The Council's Report sets out terms of coverage including that provinces and territories would continue their existing coverage, while the federal government would fund the expanded coverage required to meet the national pharmacare standards. The federal government would acknowledge existing programs, so that jurisdictions that are further ahead are not disadvantaged. Flexibility would exist for provinces and territories to offer (at their cost) coverage beyond the national pharmacare standards.

Out of pocket costs for all products on the national formulary would not exceed $5 per prescription, with a copayment of $2 for essential medicines and annual maximum copayment of $100 per household. Individuals receiving social assistance, government disability benefits or the federal Guaranteed Income Supplement would be exempt from copayments. Canadians would continue to be able to purchase private insurance to supplement coverage. Private insurance could, for example, provide coverage for copayments and drugs not on the national formulary.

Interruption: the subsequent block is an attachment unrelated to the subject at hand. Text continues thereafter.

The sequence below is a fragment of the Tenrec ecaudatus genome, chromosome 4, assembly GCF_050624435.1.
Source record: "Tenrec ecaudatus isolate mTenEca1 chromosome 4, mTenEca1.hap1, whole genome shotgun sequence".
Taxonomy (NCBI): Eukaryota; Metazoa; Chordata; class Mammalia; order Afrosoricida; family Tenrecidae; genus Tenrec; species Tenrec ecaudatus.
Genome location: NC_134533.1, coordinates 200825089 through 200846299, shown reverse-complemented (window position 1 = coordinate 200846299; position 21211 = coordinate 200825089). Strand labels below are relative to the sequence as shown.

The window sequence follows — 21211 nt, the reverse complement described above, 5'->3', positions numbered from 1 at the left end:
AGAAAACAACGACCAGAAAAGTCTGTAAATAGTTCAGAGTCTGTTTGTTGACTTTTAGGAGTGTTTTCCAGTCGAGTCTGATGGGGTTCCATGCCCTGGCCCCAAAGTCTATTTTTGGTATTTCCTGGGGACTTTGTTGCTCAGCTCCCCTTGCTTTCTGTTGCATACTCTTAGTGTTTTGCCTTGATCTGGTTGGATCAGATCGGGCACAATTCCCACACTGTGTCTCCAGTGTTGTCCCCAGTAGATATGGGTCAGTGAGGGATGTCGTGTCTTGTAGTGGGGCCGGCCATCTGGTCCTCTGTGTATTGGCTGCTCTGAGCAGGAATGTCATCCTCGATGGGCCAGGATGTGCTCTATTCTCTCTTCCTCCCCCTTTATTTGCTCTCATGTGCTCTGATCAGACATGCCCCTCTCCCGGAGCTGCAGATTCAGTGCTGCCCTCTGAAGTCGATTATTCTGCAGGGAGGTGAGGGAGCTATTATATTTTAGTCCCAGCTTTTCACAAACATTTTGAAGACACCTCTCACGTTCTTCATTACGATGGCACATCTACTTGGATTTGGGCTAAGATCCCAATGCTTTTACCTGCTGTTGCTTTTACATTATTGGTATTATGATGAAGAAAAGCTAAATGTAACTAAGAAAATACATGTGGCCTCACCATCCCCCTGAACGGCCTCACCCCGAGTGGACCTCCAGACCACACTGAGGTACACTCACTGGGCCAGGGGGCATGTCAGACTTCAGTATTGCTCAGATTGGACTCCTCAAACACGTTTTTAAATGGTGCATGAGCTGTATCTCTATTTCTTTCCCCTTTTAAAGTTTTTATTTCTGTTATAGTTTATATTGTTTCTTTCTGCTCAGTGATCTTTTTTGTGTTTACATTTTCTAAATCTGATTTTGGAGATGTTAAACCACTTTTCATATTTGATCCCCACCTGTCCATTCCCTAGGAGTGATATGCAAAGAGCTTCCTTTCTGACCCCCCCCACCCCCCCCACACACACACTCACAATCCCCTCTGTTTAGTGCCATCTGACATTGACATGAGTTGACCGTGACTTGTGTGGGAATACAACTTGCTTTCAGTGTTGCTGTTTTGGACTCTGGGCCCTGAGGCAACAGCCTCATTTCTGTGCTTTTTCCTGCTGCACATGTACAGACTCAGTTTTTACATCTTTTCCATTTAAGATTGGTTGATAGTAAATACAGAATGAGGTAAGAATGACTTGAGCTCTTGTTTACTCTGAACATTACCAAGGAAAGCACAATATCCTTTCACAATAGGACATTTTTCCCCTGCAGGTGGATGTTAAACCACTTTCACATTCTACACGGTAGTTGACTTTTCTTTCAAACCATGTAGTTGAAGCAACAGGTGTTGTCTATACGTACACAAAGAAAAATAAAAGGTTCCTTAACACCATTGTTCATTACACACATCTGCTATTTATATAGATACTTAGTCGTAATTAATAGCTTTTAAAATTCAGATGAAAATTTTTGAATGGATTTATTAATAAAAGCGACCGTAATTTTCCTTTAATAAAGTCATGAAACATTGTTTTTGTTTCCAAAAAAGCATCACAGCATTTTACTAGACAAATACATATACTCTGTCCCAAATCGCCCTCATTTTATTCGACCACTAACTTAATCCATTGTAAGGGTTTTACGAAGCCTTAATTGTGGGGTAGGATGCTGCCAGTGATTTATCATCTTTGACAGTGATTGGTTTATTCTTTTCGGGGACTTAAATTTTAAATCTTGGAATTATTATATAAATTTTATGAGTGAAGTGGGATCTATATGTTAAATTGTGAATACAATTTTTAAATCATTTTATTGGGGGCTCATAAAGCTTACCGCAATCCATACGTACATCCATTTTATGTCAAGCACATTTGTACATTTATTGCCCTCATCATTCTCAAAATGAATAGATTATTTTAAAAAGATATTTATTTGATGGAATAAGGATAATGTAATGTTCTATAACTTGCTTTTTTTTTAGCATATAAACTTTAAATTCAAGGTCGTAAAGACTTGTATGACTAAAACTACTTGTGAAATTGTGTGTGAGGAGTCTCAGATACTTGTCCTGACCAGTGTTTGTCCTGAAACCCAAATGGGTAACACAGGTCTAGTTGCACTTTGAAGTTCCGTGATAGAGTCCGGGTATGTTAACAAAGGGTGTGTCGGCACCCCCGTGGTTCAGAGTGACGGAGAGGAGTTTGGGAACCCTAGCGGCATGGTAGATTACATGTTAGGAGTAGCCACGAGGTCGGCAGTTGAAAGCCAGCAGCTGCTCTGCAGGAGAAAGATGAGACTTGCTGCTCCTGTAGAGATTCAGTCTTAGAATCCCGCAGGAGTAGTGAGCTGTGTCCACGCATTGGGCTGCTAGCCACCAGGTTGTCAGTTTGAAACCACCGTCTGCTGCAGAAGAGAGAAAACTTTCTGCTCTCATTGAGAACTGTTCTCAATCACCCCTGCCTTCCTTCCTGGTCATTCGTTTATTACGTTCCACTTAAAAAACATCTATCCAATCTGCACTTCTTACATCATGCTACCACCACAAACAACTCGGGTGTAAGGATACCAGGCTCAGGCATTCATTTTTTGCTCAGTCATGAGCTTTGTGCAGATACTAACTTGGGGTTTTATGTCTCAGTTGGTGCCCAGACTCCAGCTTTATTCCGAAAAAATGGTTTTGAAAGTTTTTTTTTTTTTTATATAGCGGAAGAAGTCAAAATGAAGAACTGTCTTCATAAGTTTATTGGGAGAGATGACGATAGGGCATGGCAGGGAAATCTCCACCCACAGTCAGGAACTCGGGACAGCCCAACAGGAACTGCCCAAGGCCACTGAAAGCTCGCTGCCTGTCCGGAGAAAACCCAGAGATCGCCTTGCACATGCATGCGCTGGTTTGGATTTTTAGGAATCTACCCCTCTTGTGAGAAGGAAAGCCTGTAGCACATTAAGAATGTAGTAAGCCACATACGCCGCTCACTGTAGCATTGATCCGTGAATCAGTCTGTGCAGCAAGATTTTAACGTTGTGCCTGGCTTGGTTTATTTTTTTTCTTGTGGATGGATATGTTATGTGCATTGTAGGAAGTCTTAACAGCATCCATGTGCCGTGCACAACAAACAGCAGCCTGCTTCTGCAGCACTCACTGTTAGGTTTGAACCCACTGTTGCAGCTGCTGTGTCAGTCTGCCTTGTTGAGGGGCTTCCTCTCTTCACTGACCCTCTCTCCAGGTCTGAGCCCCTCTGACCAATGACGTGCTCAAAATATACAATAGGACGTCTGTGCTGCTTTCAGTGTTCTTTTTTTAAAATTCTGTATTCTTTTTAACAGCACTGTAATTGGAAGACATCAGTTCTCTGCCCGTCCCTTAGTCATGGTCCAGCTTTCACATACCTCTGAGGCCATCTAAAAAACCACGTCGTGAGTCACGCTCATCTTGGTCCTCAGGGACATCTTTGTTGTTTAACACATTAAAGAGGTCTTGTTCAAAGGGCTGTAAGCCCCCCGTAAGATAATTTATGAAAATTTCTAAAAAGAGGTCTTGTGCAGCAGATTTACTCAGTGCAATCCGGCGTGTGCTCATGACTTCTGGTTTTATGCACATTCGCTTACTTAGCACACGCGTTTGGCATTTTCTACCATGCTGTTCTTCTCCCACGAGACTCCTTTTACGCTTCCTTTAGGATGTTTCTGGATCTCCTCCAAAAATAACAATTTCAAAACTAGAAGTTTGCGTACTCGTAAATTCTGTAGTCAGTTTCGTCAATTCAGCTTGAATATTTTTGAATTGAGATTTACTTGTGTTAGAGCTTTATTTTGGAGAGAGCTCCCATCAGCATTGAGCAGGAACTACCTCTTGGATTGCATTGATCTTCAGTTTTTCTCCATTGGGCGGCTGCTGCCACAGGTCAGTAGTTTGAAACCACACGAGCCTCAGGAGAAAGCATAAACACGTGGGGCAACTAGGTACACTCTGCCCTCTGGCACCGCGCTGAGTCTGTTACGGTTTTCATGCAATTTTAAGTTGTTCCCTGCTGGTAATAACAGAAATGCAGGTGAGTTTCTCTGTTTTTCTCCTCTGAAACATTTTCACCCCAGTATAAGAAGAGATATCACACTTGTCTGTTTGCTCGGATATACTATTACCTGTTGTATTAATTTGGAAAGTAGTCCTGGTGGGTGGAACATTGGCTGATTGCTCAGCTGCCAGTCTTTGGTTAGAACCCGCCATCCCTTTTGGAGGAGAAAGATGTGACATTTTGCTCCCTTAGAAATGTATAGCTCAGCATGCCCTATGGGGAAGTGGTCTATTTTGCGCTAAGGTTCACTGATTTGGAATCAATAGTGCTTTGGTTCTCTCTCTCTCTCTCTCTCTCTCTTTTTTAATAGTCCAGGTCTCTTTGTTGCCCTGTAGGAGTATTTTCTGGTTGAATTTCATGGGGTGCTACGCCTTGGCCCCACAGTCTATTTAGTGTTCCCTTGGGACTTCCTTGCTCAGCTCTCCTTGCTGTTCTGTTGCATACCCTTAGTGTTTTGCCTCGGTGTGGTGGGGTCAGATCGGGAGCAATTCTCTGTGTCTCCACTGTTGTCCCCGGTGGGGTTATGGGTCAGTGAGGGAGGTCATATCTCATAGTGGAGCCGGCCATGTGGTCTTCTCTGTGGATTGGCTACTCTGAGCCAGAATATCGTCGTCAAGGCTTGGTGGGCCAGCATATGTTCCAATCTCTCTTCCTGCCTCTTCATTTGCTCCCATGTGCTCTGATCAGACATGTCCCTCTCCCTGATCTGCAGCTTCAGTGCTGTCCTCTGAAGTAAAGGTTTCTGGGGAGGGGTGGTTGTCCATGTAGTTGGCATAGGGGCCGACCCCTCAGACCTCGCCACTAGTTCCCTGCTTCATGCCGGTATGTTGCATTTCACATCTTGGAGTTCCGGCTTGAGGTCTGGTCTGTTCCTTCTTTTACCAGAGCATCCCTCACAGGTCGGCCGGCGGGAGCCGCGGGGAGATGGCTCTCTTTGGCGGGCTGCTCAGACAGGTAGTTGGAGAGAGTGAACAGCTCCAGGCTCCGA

New Legislation

The Council's Report includes a proposal that new pharmacare legislation separate from the Canada Health Act be tabled. The legislation would embody the Canada Health Act's five fundamental principles: universality, comprehensiveness, accessibility, portability and public administration. The Council's Report envisions legislation coming in to force in 2022.

Inserting pharmacare into the Canada Health Act was rejected by the Council for a number of reasons, including because that Act does not permit user charges such as co-payments (the Canada Health Act provides for first-dollar coverage for hospital and medical care).

Provincial and Territorial Participation and Funding

It would be up to the provinces and territories to opt in to national pharmacare. The Council maintains that the federal government should be prepared to proceed with national pharmacare, even if not all jurisdictions opt in initially. The Council acknowledges that it may take time for individual provinces or territories to prepare for a national program.